McClelland & Stewart, 2018
Reviewed by Erinn Sturgeon
The Boat People by Sharon Bala examines the ways in which a single act can connect and impact many people in various ways. Inspired by true events, the novel begins with a large boat containing 500 refugees from Sri Lanka landing illegally on the shores of Canada. While there had been rumours of this ship and the turmoil of war in Sri Lanka, the Canadian government was unprepared for such a large number of refugees, and thus had to figure out how to strike a balance between opening their arms to those in need and protecting their land from potential threat.
Mahindan arrives with his young son, Sellian. Bala was inspired by a real news article and a particular individual in it that stood out to her, who helped inspire the character of Mahindan. As a widower, Mahindan’s devotion to Sellian is heartwarming.
Grace and Priya, two Canadian women who are assigned to work with the refugees, as their lawyer and adjudicator respectively, are skeptical of their motives. These varied perspectives reinforces we are fundamentally the same, having the same basic wants and needs, despite our different homes and upbringings.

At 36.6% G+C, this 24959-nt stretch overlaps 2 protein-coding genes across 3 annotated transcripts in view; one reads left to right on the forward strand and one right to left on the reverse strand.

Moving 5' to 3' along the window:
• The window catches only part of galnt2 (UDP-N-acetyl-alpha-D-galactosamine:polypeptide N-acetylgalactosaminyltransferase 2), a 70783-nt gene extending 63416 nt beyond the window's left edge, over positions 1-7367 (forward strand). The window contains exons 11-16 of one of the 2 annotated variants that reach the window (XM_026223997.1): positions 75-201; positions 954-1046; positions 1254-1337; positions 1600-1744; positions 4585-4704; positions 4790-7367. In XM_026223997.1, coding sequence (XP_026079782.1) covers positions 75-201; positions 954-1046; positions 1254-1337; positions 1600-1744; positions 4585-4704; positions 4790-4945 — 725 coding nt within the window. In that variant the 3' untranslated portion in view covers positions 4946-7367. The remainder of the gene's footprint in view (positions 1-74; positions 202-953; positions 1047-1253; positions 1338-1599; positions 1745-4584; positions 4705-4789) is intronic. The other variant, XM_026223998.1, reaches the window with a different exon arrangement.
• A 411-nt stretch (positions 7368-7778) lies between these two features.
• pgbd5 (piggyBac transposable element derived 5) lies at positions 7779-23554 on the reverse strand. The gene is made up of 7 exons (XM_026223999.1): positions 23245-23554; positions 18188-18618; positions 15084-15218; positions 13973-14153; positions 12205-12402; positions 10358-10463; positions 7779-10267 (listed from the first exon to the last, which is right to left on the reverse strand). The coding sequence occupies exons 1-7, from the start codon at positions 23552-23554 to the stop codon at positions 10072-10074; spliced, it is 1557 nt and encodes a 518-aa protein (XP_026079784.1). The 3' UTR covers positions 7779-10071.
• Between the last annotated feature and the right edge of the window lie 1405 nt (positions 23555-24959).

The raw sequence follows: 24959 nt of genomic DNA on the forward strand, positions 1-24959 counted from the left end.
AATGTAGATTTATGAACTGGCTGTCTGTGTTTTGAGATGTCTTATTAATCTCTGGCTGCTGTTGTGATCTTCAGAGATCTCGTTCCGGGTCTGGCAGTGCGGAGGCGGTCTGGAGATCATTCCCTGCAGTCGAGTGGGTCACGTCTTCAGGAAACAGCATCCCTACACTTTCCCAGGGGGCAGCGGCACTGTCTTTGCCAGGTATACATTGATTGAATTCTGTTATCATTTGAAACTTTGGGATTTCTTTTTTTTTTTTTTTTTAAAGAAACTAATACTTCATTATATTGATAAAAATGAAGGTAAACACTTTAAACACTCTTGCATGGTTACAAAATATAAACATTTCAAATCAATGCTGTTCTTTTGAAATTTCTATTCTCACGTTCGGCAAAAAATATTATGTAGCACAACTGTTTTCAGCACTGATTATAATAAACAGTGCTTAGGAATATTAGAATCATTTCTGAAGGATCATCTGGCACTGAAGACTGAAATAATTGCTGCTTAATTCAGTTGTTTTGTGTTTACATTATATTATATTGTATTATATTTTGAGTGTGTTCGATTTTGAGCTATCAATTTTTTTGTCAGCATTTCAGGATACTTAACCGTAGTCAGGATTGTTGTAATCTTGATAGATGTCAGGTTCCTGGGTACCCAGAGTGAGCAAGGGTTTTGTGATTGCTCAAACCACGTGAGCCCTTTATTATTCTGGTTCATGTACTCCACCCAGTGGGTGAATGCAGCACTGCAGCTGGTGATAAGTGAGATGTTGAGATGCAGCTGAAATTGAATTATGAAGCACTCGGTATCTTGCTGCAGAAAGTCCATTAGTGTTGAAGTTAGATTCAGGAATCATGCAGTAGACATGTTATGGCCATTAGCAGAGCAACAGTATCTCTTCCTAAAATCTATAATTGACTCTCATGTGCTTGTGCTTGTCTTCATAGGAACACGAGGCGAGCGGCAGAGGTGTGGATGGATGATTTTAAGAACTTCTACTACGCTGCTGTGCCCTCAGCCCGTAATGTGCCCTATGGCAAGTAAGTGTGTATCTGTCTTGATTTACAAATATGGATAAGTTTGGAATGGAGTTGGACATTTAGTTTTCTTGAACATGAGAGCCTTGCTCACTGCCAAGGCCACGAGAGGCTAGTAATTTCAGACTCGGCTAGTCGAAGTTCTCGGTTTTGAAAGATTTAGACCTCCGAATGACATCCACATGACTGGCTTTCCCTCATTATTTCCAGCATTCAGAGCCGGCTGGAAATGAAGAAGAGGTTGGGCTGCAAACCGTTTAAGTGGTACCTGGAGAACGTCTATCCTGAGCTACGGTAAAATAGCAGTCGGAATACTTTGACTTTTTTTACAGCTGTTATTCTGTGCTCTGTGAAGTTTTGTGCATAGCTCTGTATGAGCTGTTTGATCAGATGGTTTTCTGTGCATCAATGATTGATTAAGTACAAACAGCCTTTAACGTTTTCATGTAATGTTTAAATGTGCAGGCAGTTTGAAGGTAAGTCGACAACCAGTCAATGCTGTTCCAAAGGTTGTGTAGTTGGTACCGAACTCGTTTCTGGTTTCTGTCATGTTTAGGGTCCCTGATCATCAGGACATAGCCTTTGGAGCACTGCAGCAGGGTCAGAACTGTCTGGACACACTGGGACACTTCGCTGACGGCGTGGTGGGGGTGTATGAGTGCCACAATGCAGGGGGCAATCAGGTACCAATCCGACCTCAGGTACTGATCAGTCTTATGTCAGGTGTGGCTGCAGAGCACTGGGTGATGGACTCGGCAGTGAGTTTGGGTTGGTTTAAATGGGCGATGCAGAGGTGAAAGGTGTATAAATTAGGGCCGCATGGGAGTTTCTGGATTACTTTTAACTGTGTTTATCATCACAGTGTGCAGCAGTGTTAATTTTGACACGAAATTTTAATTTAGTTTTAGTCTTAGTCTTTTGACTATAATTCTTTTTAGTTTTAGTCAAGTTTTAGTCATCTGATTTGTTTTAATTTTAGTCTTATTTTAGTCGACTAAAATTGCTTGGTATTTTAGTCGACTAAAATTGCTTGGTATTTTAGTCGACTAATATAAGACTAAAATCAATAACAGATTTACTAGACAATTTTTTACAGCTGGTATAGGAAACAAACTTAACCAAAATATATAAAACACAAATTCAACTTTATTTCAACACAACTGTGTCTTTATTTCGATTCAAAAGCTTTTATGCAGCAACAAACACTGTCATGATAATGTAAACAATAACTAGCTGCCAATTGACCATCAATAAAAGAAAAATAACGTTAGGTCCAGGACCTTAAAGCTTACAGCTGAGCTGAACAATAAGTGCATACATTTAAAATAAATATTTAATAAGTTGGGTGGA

Bala doesn’t use quotation for dialogue and has a huge cast, but these are minor critiques in the face of the novel’s many strengths. Bala conveys the colourful nature and warmth of Sri Lanka, so starkly different from the cold and vast landscape of Canada. On the other hand, the war in Sri Lanka is described in dark, gruesome detail, making the destruction of the country even more heartbreaking.
Sharon Bala was born in Dubai but grew up in Canada, raised in Ontario and now living in St. John’s, Newfoundland with her husband. The Boat People is her debut novel, a finalist for Canada Reads 2018, and the 2018 Amazon Canada First Novel Award. The unpublished manuscript won the Percy Janes First Novel Award and was shortlisted for the Fresh Fish Award, both in 2015. In 2017, Bala won the prestigious Journey Prize and had a second story long-listed in the anthology. A three-time recipient of Newfoundland and Labrador’s Arts and Letters Award, she has stories published in Hazlitt, Grain, Maisonneuve, The Dalhousie Review, Riddle Fence, Room, Prism International, The New Quarterly, and in an anthology called Racket: New Writing From Newfoundland (Breakwater Books, Fall 2015).